In the introduction to his second full-length novel, author Joe Hill indicates that writing it was a piece of cake even while acknowledging with a painful wink and nod that it was anything but. Indeed, there was quite a bit of space between his debut, HEART-SHAPED BOX, and this much-anticipated follow-up work. It’s not like Hill had been idle in the intervening time period. He had written a couple of short stories (including one with his father for a limited edition collection) and a comic book series. Brilliant in conception, flawed (but not fatally so) in execution, HORNS is a rollercoaster of a work full of thrills and chills, yet it leaves you just a tad disappointed when it lets you off, (somewhat) safe and (reasonably) intact at the end of the ride.
The novel is set in the small New Hampshire town of Gideon, where Ignatius William Perrish --- “Ig” to his friends --- wakes up one morning after a night of drinking and profane acts to discover that he has grown a pair of horns (as in the type of horns normally associated with Satan). He has some powers to go along with these horns, including the ability to draw the innermost secrets and feelings from anyone he touches. These folks are also compelled to tell him exactly what they are thinking.
As it becomes obvious fairly quickly, these are not wonderful powers to possess, particularly when Ig discovers the truth behind the murder of his girlfriend, Merrin. His friend Lee saved his life once upon a time, but may know much more about Merrin’s death than he’s letting on. Ig also has a brother named Terry, a musician made good who hosts a quirky late-night television show and has a passel of his own secrets. Even Merrin, who broke Ig’s heart just before she died, has a few dark and dangerous things she’s keeping close to her heart. So what happens when Ig finds out the truth? Oh, about what you would expect: he goes a little crazy. Except you might be a little wrong...about everything. And Ig could be the sanest one around.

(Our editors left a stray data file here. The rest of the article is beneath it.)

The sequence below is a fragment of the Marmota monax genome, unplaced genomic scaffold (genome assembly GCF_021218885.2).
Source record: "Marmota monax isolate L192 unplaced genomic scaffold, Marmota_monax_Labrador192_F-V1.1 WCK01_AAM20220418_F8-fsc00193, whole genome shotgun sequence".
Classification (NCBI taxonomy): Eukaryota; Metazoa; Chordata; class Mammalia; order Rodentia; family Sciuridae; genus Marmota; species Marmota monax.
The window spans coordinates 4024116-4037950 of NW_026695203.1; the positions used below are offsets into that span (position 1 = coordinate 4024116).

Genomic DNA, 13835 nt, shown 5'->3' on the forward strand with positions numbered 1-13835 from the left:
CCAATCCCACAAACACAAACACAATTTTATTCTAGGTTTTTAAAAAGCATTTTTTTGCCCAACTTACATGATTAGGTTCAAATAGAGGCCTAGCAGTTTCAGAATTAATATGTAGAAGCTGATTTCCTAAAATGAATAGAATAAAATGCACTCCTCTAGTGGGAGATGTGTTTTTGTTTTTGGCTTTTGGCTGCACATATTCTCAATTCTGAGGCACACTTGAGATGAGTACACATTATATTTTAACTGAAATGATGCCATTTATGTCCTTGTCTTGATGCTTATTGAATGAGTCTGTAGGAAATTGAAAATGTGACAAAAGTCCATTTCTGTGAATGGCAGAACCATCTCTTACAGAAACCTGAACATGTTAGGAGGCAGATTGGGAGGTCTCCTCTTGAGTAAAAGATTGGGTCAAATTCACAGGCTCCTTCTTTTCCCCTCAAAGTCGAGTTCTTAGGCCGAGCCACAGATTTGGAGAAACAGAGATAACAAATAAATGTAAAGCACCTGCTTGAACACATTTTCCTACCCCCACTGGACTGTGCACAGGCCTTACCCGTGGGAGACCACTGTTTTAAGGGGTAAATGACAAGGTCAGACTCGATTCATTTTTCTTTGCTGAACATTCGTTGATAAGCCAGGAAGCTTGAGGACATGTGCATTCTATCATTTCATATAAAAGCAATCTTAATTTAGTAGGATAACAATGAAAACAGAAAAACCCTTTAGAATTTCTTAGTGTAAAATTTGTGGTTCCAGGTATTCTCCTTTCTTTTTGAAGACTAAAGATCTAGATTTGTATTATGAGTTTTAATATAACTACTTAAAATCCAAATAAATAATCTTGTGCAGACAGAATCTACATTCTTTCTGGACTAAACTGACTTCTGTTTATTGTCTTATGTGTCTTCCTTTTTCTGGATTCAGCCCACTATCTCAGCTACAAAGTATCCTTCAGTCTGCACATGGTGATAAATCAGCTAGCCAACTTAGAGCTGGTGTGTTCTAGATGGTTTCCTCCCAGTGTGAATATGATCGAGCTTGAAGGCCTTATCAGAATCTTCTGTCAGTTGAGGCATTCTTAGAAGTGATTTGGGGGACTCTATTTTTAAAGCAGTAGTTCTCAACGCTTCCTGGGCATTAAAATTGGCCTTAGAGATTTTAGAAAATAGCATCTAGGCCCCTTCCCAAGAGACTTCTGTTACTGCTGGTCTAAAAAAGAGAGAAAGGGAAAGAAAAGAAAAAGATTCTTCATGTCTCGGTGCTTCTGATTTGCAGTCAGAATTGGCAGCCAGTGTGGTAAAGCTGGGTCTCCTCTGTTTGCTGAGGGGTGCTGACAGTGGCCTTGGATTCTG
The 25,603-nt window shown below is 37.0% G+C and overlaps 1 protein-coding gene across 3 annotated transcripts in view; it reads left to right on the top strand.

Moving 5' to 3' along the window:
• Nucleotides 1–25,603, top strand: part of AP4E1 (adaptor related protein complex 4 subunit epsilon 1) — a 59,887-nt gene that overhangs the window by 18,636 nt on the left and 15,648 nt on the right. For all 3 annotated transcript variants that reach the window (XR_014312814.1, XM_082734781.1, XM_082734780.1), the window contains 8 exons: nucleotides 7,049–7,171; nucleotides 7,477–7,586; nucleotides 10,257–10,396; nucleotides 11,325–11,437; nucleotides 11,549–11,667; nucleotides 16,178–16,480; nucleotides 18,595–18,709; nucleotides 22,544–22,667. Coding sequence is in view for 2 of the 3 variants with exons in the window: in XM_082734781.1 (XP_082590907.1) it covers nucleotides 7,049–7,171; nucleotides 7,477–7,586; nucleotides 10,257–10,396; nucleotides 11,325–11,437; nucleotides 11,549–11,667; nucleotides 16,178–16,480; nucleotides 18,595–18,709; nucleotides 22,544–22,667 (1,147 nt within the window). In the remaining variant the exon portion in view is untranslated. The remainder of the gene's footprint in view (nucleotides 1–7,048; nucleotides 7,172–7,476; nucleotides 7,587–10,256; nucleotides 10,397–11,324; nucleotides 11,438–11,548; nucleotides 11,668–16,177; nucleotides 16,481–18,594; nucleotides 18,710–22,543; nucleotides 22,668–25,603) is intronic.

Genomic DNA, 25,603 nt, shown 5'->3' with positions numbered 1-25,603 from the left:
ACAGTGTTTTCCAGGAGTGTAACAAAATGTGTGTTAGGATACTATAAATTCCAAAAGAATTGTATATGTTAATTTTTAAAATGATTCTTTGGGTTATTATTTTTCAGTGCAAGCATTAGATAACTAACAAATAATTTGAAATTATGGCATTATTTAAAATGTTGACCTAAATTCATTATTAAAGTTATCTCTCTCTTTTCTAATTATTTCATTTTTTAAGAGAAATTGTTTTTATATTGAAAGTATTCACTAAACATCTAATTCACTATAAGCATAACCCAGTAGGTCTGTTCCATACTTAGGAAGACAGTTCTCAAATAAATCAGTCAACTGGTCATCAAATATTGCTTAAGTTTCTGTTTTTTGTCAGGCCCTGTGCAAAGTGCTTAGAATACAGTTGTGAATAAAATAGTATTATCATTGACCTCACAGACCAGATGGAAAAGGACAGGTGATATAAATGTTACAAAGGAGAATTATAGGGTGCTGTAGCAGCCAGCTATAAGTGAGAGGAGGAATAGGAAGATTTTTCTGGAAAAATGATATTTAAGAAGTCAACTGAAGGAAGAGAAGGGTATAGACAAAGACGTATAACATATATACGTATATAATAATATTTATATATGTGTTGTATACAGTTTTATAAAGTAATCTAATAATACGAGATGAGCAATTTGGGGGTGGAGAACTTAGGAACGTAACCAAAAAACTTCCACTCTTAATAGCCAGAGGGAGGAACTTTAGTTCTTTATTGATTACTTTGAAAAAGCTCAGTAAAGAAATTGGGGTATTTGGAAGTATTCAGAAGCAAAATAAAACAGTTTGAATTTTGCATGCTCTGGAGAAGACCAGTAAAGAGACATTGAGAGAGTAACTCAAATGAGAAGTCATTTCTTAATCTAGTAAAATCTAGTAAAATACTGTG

HORNS goes astray slightly. Hill seems to have wanted to write a parable --- and he partially succeeds --- and a supernatural novel, which is where he paints himself into somewhat of a corner. He also waxes philosophical, dealing with issues of good and evil and who really is running things down here, but then appears to change his mind, as if he realized he didn’t have the running room to get to where he wanted to go. Throw in some political ax grinding, and it becomes a bit too much.
Still, however, I read this book like my house was on fire and I had to finish before the walls came down. I only stopped reading the last 80 pages long enough to scream (twice) and blink tears away (once, but don’t tell anyone). Will I chase folks down to ask/cajole/beg them to read HORNS? Yes. And here I come.
Reviewed by Joe Hartlaub on January 22, 2011